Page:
Gravitational Wave Neurons


by Serena Vinciguerra 

A neuroscience perspective on the gravitational wave community.

INSIDE OUT is not only a Pixar cartoon, but also a very intelligent slogan. I am not talking about emotions, but more generally about our brain. A more common view of our brain might be OUTSIDE IN: we use the brain to interpret the inputs we receive from outside. However, the brain is also the most powerful computer ever known, so why not try the INSIDE OUT modality, and be inspired by our brains as computational models?

The brain is a biological network composed of nerve cells (neurons) connected to each other. We can imagine neurons as calculation units which compute a weighted sum of the received electric inputs. If this sum reaches a particular threshold, a new electric signal is generated, propagated and finally transmitted to other neurons.

vinciguerra_2017_image2 Serena hiking on the Forra del Lupo (Folgaria) trail – Italy

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The top 10 mathematical achievements of the last 5ish years, maybe

Just another top ten list.

Simple City

I have recently been going through my book Maths 1001 making updates for a forthcoming foreign edition (of which more in future). So I have been looking over mathematical developments since approximately 2009. Thus, I present ten major developments in the subject since around then, arranged arbitrarily in ascending order of top-ness.

"Socolar-Taylor tile" by Parcly Taxel - Own work. Licensed under CC BY-SA 4.0 via Wikimedia Commons - “Socolar-Taylor tile” by Parcly Taxel – Own work. Licensed under CC BY-SA 4.0 via Wikimedia Commons –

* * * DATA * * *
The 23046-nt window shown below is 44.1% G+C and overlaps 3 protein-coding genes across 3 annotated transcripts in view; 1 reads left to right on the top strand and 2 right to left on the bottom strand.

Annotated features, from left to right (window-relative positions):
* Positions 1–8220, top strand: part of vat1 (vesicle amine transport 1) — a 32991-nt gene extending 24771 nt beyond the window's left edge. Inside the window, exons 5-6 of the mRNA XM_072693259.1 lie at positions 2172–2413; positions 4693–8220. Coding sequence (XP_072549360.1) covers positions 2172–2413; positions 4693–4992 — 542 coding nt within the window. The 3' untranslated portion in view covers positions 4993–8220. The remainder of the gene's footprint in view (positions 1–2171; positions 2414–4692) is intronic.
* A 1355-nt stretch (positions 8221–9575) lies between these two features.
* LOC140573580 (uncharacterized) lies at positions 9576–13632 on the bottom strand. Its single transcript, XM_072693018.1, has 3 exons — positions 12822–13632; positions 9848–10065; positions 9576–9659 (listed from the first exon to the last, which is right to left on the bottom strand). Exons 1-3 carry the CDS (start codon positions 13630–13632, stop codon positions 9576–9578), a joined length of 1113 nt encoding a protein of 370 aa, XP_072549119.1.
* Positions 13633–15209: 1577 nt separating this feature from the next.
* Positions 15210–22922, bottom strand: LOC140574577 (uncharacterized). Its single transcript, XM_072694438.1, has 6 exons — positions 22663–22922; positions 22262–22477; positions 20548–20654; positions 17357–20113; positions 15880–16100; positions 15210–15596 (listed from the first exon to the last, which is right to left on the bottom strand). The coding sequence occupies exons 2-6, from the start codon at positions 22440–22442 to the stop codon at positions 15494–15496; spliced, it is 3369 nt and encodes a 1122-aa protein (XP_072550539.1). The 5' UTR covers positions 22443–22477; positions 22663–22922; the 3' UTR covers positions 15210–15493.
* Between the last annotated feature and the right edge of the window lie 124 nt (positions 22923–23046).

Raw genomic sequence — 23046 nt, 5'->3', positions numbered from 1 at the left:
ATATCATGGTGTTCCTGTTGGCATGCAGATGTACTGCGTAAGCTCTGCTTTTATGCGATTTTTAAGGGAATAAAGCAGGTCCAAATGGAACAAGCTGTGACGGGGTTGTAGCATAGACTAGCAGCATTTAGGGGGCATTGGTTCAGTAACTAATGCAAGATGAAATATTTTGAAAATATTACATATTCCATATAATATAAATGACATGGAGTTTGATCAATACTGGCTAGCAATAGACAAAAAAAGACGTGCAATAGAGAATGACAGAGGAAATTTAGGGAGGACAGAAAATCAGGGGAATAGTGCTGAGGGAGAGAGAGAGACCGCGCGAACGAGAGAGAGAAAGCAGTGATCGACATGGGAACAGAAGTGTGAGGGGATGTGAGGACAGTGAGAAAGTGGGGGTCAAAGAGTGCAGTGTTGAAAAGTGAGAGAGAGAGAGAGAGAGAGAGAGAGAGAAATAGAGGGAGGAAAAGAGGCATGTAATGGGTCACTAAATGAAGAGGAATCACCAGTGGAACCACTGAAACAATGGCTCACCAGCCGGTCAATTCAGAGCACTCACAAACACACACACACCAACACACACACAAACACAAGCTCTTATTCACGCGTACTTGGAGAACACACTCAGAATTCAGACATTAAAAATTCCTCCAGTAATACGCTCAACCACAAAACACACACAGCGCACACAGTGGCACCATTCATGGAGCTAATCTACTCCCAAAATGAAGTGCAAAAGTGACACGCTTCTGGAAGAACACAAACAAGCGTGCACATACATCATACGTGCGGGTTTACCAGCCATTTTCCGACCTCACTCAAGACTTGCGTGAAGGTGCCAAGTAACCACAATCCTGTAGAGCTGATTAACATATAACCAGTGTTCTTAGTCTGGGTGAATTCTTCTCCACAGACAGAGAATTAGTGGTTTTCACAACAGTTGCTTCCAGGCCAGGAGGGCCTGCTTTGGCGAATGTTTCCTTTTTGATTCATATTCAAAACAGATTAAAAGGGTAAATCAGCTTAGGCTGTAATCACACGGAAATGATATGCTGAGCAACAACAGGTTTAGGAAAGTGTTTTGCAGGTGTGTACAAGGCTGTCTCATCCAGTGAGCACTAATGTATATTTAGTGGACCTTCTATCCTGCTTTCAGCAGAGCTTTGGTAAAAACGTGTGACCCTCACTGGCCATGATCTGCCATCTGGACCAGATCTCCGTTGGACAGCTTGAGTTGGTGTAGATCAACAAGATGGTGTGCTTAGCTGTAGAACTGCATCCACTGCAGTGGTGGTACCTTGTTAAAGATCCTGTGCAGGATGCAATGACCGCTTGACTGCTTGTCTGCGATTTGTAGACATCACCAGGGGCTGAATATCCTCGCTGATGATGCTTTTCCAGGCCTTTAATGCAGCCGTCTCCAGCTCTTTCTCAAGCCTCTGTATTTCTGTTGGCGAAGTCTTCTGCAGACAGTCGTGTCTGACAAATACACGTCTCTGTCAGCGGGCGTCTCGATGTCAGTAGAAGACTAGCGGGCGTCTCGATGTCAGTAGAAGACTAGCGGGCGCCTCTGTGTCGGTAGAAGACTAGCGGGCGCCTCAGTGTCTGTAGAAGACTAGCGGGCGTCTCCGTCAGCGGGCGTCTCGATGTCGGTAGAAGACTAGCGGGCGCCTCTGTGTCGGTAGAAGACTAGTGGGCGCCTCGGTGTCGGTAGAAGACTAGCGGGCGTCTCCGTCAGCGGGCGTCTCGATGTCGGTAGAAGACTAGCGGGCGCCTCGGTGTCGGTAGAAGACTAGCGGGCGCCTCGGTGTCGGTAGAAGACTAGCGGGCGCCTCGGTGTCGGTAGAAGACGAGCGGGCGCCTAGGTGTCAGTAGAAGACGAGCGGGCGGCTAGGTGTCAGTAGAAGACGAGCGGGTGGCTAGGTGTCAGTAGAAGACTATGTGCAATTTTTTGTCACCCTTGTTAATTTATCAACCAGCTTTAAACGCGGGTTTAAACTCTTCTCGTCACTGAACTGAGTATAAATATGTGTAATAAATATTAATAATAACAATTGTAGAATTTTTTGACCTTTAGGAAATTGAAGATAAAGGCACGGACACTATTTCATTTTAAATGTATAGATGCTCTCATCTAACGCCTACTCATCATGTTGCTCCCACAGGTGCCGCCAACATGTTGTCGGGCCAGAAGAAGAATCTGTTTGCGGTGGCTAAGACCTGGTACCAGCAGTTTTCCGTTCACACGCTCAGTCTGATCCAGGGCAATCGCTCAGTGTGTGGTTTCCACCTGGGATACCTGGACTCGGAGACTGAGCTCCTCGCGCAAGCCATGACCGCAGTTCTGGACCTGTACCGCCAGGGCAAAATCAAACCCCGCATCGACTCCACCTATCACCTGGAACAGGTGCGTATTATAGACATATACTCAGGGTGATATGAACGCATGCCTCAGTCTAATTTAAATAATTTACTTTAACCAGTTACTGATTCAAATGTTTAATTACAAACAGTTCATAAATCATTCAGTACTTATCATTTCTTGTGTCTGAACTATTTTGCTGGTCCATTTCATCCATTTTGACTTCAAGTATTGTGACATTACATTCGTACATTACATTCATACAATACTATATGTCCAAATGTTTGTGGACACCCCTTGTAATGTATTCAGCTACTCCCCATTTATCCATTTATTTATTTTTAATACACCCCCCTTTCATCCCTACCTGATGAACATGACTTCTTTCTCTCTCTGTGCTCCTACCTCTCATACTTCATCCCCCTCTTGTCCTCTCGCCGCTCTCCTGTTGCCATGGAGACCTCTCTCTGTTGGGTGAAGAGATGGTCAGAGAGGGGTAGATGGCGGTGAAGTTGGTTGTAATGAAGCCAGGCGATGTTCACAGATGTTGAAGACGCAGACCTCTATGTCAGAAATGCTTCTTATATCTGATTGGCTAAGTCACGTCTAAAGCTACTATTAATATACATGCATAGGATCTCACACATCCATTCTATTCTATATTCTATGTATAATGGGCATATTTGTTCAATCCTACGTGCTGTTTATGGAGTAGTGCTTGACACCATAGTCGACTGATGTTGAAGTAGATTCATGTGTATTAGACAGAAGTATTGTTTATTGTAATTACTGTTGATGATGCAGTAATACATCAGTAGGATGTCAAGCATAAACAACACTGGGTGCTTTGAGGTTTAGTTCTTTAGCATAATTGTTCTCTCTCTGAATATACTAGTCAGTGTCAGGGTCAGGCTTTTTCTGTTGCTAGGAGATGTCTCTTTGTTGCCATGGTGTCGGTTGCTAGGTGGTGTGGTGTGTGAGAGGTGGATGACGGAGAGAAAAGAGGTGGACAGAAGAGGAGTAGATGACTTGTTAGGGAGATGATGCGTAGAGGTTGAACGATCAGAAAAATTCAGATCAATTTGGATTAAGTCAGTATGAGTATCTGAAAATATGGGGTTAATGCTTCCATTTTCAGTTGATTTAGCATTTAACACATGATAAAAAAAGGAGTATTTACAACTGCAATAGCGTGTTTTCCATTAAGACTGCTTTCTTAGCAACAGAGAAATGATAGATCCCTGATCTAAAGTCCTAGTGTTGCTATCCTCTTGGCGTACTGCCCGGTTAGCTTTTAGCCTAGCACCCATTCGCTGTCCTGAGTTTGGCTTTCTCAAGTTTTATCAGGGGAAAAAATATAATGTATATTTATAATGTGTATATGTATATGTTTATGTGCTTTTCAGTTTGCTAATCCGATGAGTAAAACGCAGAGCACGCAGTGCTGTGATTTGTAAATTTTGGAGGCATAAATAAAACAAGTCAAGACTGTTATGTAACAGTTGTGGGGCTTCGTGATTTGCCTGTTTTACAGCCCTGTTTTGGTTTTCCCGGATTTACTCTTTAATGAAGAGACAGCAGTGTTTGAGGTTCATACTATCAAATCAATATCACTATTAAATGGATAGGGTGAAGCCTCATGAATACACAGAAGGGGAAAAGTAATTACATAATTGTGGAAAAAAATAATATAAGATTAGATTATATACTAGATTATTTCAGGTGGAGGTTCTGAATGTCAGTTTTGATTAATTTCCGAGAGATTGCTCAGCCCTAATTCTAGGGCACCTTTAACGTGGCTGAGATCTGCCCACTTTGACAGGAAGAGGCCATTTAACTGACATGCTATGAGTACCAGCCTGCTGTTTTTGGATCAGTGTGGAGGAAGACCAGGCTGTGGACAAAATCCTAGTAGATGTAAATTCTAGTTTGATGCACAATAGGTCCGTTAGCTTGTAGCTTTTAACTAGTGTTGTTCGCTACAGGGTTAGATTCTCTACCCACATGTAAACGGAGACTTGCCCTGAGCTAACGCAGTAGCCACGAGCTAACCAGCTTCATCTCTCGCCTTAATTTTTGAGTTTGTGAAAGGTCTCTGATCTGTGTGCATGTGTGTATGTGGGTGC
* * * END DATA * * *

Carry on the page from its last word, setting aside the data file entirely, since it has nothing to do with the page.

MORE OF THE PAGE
10. Mochizuki’s claimed proof of the abc conjecture.   The countdown kicks off on an awkward note. If Shinichi Mochizuki’s 2012 claimed proof of the abc conjecture had gained widespread acceptance, it would definitely top this list. As it is, it remains in limbo, to the enormous frustration of everyone involved.

9. The weak Goldbach conjecture. “From 7 onwards, every odd number is the sum of three primes.” We have known since 1937 that this holds for all large enough…

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Infinite series: not quite as weird as some would say

Skulls in the Stars

Updated with a third footnote clarifying my use of the term “diverge,” thanks to suggestion by Evelyn Lamb, who has also written an excellent discussion of the problem with the video.  At the end of this post I list all the critiques I’ve found so far.

I feel like one of those grizzled action heroes who, having given it all up, is dragged reluctantly out of retirement for one more big mission.  Over the past month or so (honestly, I forget how long I was working on things), I wrote a series of blog posts on the “weirdness” of infinity in mathematical set theory.  Hopefully, there were two things that I got across in those posts: (1) infinity can be very weird, but (2) it can be comprehended, and even reasonable, once one understands the assumptions and limitations built into the mathematics.

Having retired from writing those posts, the other…

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do Prof. Dr. Samuel Rocha de Oliveira

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